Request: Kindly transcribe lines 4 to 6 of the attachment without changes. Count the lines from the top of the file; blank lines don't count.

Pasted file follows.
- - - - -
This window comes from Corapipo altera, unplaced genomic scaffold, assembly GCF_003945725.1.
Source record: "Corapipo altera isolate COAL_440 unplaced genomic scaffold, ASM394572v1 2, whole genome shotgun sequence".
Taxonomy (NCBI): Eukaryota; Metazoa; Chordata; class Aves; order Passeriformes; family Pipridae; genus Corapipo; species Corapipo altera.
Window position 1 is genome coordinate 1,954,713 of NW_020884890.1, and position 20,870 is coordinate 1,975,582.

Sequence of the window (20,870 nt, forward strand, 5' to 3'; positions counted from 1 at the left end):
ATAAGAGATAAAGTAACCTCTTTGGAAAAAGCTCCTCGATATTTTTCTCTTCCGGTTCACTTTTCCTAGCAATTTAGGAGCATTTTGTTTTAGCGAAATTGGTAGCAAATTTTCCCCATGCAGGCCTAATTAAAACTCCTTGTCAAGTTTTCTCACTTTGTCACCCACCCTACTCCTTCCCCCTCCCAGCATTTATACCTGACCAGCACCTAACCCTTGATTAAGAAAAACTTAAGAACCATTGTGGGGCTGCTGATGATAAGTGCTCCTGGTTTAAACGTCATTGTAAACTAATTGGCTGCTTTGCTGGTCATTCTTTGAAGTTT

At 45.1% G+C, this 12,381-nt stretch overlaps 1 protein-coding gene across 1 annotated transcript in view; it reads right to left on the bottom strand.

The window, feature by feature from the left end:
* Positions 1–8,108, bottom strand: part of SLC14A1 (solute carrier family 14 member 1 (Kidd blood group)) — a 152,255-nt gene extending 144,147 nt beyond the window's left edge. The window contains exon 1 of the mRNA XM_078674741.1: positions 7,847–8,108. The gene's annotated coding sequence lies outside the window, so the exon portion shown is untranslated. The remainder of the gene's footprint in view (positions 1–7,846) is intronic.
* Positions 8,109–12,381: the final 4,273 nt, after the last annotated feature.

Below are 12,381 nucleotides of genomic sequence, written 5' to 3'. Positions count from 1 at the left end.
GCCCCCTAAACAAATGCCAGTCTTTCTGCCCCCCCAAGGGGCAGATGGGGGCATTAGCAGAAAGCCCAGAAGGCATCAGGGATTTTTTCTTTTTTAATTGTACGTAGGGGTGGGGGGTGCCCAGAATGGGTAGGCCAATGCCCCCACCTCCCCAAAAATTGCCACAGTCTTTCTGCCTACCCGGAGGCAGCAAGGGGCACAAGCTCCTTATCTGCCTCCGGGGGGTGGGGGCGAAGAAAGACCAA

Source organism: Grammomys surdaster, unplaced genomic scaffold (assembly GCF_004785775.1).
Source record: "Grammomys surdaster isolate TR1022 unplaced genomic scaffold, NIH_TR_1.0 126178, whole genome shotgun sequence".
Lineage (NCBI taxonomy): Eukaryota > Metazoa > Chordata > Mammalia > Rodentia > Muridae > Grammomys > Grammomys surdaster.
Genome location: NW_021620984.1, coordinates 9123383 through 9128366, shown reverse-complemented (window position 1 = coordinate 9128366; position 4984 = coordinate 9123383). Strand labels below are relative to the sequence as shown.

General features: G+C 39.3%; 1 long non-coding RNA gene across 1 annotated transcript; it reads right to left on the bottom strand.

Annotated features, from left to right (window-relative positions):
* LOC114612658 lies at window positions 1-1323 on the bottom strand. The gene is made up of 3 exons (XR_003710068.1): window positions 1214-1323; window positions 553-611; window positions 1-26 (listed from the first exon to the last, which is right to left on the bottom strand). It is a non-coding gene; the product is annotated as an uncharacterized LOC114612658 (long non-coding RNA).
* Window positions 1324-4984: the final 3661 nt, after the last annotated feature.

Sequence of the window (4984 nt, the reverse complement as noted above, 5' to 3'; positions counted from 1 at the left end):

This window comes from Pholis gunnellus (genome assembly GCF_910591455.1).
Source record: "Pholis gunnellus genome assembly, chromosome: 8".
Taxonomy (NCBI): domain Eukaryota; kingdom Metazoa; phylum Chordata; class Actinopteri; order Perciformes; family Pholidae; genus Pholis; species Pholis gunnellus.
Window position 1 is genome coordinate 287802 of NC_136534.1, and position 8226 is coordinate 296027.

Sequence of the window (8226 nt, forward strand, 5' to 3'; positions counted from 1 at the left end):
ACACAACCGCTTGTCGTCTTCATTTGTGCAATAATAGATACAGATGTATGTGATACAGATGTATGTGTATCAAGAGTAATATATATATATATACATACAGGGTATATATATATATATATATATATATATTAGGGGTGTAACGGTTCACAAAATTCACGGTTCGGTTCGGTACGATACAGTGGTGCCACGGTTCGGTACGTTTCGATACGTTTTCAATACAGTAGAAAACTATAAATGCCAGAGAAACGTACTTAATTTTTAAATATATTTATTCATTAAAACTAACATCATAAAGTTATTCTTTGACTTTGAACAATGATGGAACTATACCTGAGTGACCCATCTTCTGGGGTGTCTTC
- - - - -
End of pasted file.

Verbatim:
Window position 1 is genome coordinate 1,954,713 of NW_020884890.1, and position 20,870 is coordinate 1,975,582.

Sequence of the window (20,870 nt, forward strand, 5' to 3'; positions counted from 1 at the left end):
ATAAGAGATAAAGTAACCTCTTTGGAAAAAGCTCCTCGATATTTTTCTCTTCCGGTTCACTTTTCCTAGCAATTTAGGAGCATTTTGTTTTAGCGAAATTGGTAGCAAATTTTCCCCATGCAGGCCTAATTAAAACTCCTTGTCAAGTTTTCTCACTTTGTCACCCACCCTACTCCTTCCCCCTCCCAGCATTTATACCTGACCAGCACCTAACCCTTGATTAAGAAAAACTTAAGAACCATTGTGGGGCTGCTGATGATAAGTGCTCCTGGTTTAAACGTCATTGTAAACTAATTGGCTGCTTTGCTGGTCATTCTTTGAAGTTT